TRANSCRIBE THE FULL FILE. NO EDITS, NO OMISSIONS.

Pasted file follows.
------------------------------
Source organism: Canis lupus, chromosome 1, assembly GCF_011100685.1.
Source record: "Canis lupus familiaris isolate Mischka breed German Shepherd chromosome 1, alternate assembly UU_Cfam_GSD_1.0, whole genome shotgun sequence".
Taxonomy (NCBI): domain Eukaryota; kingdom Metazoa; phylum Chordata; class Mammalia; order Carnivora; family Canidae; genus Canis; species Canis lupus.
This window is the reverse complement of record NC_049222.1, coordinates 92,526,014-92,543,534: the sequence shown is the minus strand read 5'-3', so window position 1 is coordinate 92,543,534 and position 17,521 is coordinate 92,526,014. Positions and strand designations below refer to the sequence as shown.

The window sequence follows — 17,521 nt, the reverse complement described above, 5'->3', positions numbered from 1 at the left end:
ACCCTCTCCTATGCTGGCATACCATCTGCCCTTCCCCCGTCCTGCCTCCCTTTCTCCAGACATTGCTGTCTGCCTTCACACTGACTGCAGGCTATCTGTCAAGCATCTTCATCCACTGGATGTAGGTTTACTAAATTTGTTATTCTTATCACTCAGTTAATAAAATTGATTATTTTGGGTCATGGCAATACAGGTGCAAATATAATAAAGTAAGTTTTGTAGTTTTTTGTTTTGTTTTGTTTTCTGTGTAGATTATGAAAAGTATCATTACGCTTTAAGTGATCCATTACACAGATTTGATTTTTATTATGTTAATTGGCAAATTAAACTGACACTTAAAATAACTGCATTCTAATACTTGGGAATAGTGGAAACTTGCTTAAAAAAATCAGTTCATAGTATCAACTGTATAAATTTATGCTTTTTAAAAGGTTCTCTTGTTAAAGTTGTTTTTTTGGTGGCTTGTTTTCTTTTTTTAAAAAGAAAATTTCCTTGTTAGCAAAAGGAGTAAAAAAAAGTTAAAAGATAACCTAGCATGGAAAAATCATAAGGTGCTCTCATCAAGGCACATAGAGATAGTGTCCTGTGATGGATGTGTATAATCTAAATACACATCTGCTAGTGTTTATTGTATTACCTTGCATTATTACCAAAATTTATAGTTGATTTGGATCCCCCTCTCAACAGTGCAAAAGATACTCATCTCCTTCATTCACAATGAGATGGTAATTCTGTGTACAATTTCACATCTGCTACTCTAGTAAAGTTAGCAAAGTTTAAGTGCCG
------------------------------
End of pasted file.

Source organism: Canis lupus, chromosome 1, assembly GCF_011100685.1.
Source record: "Canis lupus familiaris isolate Mischka breed German Shepherd chromosome 1, alternate assembly UU_Cfam_GSD_1.0, whole genome shotgun sequence".
Taxonomy (NCBI): domain Eukaryota; kingdom Metazoa; phylum Chordata; class Mammalia; order Carnivora; family Canidae; genus Canis; species Canis lupus.
This window is the reverse complement of record NC_049222.1, coordinates 92,526,014-92,543,534: the sequence shown is the minus strand read 5'-3', so window position 1 is coordinate 92,543,534 and position 17,521 is coordinate 92,526,014. Positions and strand designations below refer to the sequence as shown.

The window sequence follows — 17,521 nt, the reverse complement described above, 5'->3', positions numbered from 1 at the left end:
ACCCTCTCCTATGCTGGCATACCATCTGCCCTTCCCCCGTCCTGCCTCCCTTTCTCCAGACATTGCTGTCTGCCTTCACACTGACTGCAGGCTATCTGTCAAGCATCTTCATCCACTGGATGTAGGTTTACTAAATTTGTTATTCTTATCACTCAGTTAATAAAATTGATTATTTTGGGTCATGGCAATACAGGTGCAAATATAATAAAGTAAGTTTTGTAGTTTTTTGTTTTGTTTTGTTTTCTGTGTAGATTATGAAAAGTATCATTACGCTTTAAGTGATCCATTACACAGATTTGATTTTTATTATGTTAATTGGCAAATTAAACTGACACTTAAAATAACTGCATTCTAATACTTGGGAATAGTGGAAACTTGCTTAAAAAAATCAGTTCATAGTATCAACTGTATAAATTTATGCTTTTTAAAAGGTTCTCTTGTTAAAGTTGTTTTTTTGGTGGCTTGTTTTCTTTTTTTAAAAAGAAAATTTCCTTGTTAGCAAAAGGAGTAAAAAAAAGTTAAAAGATAACCTAGCATGGAAAAATCATAAGGTGCTCTCATCAAGGCACATAGAGATAGTGTCCTGTGATGGATGTGTATAATCTAAATACACATCTGCTAGTGTTTATTGTATTACCTTGCATTATTACCAAAATTTATAGTTGATTTGGATCCCCCTCTCAACAGTGCAAAAGATACTCATCTCCTTCATTCACAATGAGATGGTAATTCTGTGTACAATTTCACATCTGCTACTCTAGTAAAGTTAGCAAAGTTTAAGTGCCG